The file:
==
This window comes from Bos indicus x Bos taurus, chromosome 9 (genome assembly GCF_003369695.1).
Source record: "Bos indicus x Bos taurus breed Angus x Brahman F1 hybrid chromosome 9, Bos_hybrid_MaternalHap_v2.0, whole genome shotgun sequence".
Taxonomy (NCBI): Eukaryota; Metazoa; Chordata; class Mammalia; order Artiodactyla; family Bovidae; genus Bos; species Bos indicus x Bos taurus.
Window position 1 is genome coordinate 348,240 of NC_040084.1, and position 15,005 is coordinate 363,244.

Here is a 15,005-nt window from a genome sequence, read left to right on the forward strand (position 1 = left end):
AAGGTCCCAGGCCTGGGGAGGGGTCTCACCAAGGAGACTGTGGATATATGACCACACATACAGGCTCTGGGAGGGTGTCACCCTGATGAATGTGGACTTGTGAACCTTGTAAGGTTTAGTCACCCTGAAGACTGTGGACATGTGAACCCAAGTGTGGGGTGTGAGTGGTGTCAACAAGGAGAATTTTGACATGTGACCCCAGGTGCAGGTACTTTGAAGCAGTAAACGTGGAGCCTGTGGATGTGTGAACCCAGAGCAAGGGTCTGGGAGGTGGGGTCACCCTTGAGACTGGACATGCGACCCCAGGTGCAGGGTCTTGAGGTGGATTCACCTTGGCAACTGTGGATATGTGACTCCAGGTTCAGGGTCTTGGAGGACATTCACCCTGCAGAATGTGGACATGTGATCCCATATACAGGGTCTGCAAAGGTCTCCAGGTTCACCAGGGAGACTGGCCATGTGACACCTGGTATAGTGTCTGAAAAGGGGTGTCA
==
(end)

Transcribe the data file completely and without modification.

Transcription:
This window comes from Bos indicus x Bos taurus, chromosome 9 (genome assembly GCF_003369695.1).
Source record: "Bos indicus x Bos taurus breed Angus x Brahman F1 hybrid chromosome 9, Bos_hybrid_MaternalHap_v2.0, whole genome shotgun sequence".
Taxonomy (NCBI): Eukaryota; Metazoa; Chordata; class Mammalia; order Artiodactyla; family Bovidae; genus Bos; species Bos indicus x Bos taurus.
Window position 1 is genome coordinate 348,240 of NC_040084.1, and position 15,005 is coordinate 363,244.

Here is a 15,005-nt window from a genome sequence, read left to right on the forward strand (position 1 = left end):
AAGGTCCCAGGCCTGGGGAGGGGTCTCACCAAGGAGACTGTGGATATATGACCACACATACAGGCTCTGGGAGGGTGTCACCCTGATGAATGTGGACTTGTGAACCTTGTAAGGTTTAGTCACCCTGAAGACTGTGGACATGTGAACCCAAGTGTGGGGTGTGAGTGGTGTCAACAAGGAGAATTTTGACATGTGACCCCAGGTGCAGGTACTTTGAAGCAGTAAACGTGGAGCCTGTGGATGTGTGAACCCAGAGCAAGGGTCTGGGAGGTGGGGTCACCCTTGAGACTGGACATGCGACCCCAGGTGCAGGGTCTTGAGGTGGATTCACCTTGGCAACTGTGGATATGTGACTCCAGGTTCAGGGTCTTGGAGGACATTCACCCTGCAGAATGTGGACATGTGATCCCATATACAGGGTCTGCAAAGGTCTCCAGGTTCACCAGGGAGACTGGCCATGTGACACCTGGTATAGTGTCTGAAAAGGGGTGTCA